Category Archives: Articles

Reply to HBGary — and personal notes.

One HBGary developper wrote a blogpost about windd entitled “Windd – Almost there, but not quite…“.
HBGary says *they* but I would like to say to readers that windd is a project that I developped and maintain alone, on my spare time.

More and more people are using windd so it looks I have to explain some things about the behavior of Windows Memory Manager and windd itself. Reading HBGary blogpost really made me feel enthusiastic because I recently complained about the lack of feedback on windd which is really frustrating when you lead a free project.

As you probably know early version of windd were open-source, but mainly because of the lack of feedback windd is no more open-source but still free. As far I have seen, open-source doesn’t mean people understand what you wrote or read the code, it is more like a philosophical aspect like “We have access to the source”. Anyway, people are still free to send me an e-mail, at matt/msuiche/net if they have questions about the internal behavior of Windd, to insult me or just to thank me.

Back to HBGary blogpost, we can read :

  • Is windd acquiring all of the available physical memory on the system?
  • Would a “raw format” image dump of a 64-bit vista machine load properly into HBGary’s Responder?
  • Should windd memory images that contain greater than 4GB of ram be considered admissible in court?
  • Was windd really the first tool to support physical memory acquisition on Windows 7? (as claimed by the author)

Author replied “No” to all questions above.

In this blogpost, I am going to provide details about the bug for both technical and no technical people by explain how windd works. The main problem with HBGary article is that they mix accessible physical memory and accessible physical memory address spaces. So I assume most people do not even know the difference between these two *things*.

In July 2008, Mark Russinovich wrote a very well explained article about Windows Physical Memory Manager entitled “Pushing the Limits of Windows: Physical Memory“. In this article Mark also used a tool written by Alex Ionescu (co-author of Windows Internals 5th) called “meminfo” to retrieve information related to Windows PFN Database.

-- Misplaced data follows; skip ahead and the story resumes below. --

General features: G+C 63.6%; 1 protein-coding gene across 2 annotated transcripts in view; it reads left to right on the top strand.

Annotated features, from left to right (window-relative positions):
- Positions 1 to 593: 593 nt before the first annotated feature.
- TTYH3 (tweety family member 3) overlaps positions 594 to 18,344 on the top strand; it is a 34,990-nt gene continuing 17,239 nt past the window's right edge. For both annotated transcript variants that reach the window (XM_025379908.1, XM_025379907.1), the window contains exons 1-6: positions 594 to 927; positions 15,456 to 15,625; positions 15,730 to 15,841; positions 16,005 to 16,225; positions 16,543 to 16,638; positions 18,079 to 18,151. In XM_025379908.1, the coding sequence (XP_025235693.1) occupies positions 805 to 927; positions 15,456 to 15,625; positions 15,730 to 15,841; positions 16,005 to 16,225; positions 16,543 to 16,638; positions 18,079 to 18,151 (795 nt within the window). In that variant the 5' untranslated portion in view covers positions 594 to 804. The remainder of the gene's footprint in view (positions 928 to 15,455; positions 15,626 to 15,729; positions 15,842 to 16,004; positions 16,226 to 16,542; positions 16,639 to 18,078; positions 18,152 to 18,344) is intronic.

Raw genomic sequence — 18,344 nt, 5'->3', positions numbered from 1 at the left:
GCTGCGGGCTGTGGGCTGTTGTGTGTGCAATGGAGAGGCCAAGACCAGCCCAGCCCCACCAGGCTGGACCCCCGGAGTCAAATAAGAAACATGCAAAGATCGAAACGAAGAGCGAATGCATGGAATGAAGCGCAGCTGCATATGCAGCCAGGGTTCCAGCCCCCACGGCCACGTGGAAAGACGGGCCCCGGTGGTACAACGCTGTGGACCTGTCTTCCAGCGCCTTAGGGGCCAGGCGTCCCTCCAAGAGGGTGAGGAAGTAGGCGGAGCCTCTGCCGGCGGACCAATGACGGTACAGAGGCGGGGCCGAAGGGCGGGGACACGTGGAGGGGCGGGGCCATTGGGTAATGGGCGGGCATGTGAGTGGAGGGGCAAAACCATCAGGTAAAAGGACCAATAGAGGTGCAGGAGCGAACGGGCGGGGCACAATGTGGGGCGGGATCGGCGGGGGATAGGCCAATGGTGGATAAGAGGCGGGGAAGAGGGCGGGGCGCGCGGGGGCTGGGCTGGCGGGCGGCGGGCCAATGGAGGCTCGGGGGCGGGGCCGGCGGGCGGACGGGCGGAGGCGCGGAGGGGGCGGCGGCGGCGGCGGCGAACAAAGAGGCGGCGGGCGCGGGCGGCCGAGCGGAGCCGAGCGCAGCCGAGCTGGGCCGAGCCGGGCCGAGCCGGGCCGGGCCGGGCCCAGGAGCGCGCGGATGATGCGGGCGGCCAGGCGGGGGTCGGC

In this article Mark explains what physical memory, physical address space and PFN Database are.
For lazy readers here is a short summary.


Figure above is the physical address space.
Red blocks are devices address space, blue blocks are physical memory and the “Inaccessible RAM” (only by Windows) is a reserved space in the physical memory for the Operating System to proceed to the translation from Virtual to Physical addresses.
Joanna Rutkowska paper entitled “Defeating Hardware Based RAM Acquisition” is a good reading if you want to know more about “Red blocks”.


Figure above comes from meminfo tool which display Memory Manager physical memory blocks. These entries describe how the physical memory is “splitted” in the physical address space which interpreted by the CPU. For the remind, DMA Access provides access to physical memory and not to the physical address space.

We firstly notice the highest physical page is 0x120000 (1179648) which correspond to size of the physical address space and NOT to the size of physical memory.
Secondly we notice physical addresses are above 4GB even if the machine has only 4GB installed. To retrieve the size of installed/detected physical memory we have to add the size of each block as follows:
(0x9F000 – 0x1000) + (0xDFE6D000 – 0x100000) + (0x120000000 – 0x100002000) = 0xFFE09000 (~4GB)

#1 Bug HBGary is talking about only concerns the RAW memory dump generation with windd (v1.3.0.x <= Version < v1.3.0.20091113 (fixed version)).
The bug was the following: Windd was reading blue blocks and wrote them directly in a raw dump file like the DMA-way, then it means red-blocks were missing. Impact was the PFN database was invalid which means Virtual to Physical address translation was impossible. BUT windd DOES acquiere all available physical memory. Present version of Windd produces a “CPU-like” memory dump (physical memory address space) and fills red blocks with null pages.

#2 Second question was about HBGary’s Responder. I don’t know this product and I never used it. But it would mean HBGary does not support DMA-style memory dump.

#3 For the third question, please refer to #1 and #2.

#4 Regarding the last question about the fact that I claimed that windd was the first tool support physical memory acquisition I do not remember saying that. I just remember I claimed several times windd was a great tool because it can produce Microsoft crash dumps which has great advantages mainly because of Windbg. Then, windd also aims at being used by troubleshooters and/or kernel developpers and not only by forensics investigators.